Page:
I am a theoretical physicist and retired Director of UCITE (University Center for Innovation in Teaching and Education) at Case Western Reserve University in Cleveland, Ohio. I am the author of three books: God vs. Darwin: The War Between Evolution and Creationism in the Classroom (2009), The Achievement Gap in US Education: Canaries in the Mine (2005), and Quest for Truth: Scientific Progress and Religious Beliefs (2000).

You can email me at mano'”dot'”singham”‘at”‘case'”dot'”edu. I mentioned the fascinating Science Café talk on Deep Learning.

At the very end, there was a thought provoking question raised by an artist in the audience who asked whether such machines could create works of art. The speaker pondered the question and answered that in his opinion, the answer is no.

His reasoning was that in a work of art, the artist is trying to convey something based on their life experiences and emotions and a computer, however sophisticated and capable of learning, would not be able to draw upon such resources. But while it is true that an artist is usually trying to convey some meaning through their work, there is also the view that once it leaves the artist’s hands, the person viewing the work creates their own meaning and that this meaning is on a par with the meaning that the artist was trying to convey and not subordinate to it.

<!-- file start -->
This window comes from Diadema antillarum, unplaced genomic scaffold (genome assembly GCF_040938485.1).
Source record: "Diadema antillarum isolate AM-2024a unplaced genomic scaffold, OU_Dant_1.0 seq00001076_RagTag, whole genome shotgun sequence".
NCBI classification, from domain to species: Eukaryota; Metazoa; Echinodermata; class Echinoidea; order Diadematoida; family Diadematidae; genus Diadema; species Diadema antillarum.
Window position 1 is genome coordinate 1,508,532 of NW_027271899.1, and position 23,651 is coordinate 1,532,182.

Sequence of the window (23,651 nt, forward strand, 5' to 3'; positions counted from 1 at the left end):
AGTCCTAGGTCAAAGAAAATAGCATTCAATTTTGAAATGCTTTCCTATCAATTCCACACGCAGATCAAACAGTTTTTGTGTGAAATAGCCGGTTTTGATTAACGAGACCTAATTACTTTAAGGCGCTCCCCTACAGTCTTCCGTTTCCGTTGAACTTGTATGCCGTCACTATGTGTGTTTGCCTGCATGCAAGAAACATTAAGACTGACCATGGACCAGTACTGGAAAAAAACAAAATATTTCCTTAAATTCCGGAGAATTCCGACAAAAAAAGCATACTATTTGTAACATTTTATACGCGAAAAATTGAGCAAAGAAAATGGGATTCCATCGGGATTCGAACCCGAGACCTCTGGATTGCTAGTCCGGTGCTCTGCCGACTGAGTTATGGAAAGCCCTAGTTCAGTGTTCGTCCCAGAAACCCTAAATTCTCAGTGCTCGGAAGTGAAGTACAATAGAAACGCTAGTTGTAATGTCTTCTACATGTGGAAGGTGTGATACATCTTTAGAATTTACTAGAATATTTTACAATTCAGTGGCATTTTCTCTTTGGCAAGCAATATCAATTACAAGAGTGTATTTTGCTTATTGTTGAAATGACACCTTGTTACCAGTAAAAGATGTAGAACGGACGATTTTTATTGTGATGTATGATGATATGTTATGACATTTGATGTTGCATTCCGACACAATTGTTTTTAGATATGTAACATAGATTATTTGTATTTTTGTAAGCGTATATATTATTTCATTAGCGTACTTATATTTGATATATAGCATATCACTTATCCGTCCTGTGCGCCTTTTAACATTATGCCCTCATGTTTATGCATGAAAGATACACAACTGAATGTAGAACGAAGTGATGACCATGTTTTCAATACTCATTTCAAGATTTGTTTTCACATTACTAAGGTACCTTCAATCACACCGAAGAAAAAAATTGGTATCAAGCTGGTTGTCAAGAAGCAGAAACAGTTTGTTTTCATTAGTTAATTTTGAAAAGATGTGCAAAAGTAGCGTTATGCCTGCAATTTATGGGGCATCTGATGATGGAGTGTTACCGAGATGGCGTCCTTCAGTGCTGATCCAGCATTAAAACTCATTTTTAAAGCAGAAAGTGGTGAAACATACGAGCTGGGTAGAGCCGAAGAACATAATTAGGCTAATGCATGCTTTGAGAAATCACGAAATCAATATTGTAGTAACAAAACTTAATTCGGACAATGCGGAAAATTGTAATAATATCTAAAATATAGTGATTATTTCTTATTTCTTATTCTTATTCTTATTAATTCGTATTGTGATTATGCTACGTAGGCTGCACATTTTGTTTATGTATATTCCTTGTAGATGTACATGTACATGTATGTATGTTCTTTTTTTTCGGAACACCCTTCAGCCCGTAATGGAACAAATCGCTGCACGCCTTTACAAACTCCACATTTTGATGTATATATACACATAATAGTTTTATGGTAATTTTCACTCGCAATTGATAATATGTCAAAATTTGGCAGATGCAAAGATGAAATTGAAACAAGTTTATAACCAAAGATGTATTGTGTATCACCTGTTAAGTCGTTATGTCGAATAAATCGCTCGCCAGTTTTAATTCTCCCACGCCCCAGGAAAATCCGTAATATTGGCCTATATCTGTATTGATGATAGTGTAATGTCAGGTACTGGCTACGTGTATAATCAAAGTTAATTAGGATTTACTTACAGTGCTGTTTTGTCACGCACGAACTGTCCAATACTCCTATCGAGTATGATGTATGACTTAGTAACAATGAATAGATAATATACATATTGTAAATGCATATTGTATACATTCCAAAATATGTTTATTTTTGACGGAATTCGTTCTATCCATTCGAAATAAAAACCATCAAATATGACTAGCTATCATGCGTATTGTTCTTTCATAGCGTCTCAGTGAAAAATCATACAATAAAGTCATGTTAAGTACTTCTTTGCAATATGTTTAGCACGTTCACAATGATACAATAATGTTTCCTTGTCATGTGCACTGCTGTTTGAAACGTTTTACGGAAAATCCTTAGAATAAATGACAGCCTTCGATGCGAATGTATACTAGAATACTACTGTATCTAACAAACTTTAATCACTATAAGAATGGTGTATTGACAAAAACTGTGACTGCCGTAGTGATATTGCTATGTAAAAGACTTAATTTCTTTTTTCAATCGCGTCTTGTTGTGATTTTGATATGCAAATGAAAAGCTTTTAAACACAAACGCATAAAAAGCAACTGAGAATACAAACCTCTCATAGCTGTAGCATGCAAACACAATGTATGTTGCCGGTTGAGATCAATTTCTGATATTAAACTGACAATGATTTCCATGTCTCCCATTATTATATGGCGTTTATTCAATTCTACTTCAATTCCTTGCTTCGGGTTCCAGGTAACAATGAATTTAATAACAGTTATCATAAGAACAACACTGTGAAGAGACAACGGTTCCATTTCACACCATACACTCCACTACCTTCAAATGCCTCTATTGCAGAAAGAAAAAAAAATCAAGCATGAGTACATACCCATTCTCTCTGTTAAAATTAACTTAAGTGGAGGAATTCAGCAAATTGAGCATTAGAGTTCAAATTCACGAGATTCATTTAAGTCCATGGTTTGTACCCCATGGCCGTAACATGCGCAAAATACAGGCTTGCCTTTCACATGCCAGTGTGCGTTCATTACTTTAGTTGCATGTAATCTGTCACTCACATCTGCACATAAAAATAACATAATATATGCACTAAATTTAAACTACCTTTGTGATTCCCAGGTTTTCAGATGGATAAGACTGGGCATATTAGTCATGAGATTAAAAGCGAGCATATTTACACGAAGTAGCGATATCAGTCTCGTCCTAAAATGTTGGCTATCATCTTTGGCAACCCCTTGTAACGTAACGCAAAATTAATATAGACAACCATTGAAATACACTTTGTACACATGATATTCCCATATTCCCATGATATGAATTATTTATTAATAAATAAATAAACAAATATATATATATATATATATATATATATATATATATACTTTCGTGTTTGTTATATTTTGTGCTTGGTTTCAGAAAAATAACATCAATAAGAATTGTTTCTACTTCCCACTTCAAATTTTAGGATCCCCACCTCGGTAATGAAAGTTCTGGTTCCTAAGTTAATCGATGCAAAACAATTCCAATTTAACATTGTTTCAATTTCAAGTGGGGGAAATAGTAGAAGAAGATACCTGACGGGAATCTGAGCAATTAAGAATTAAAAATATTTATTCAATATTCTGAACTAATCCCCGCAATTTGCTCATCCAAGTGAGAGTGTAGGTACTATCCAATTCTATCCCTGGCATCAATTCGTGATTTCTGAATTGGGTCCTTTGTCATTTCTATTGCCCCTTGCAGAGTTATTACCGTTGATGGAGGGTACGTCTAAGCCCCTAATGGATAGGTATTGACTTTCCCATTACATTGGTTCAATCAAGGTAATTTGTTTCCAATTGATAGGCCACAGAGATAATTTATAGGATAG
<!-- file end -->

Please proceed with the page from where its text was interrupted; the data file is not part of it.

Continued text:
But this presupposes that the creator of the work had some meaning in mind, even if we are not told what it is. I definitely don’t have an answer to this question and suspect that no answer will satisfy everyone. Read more from freethoughtblogs.com…

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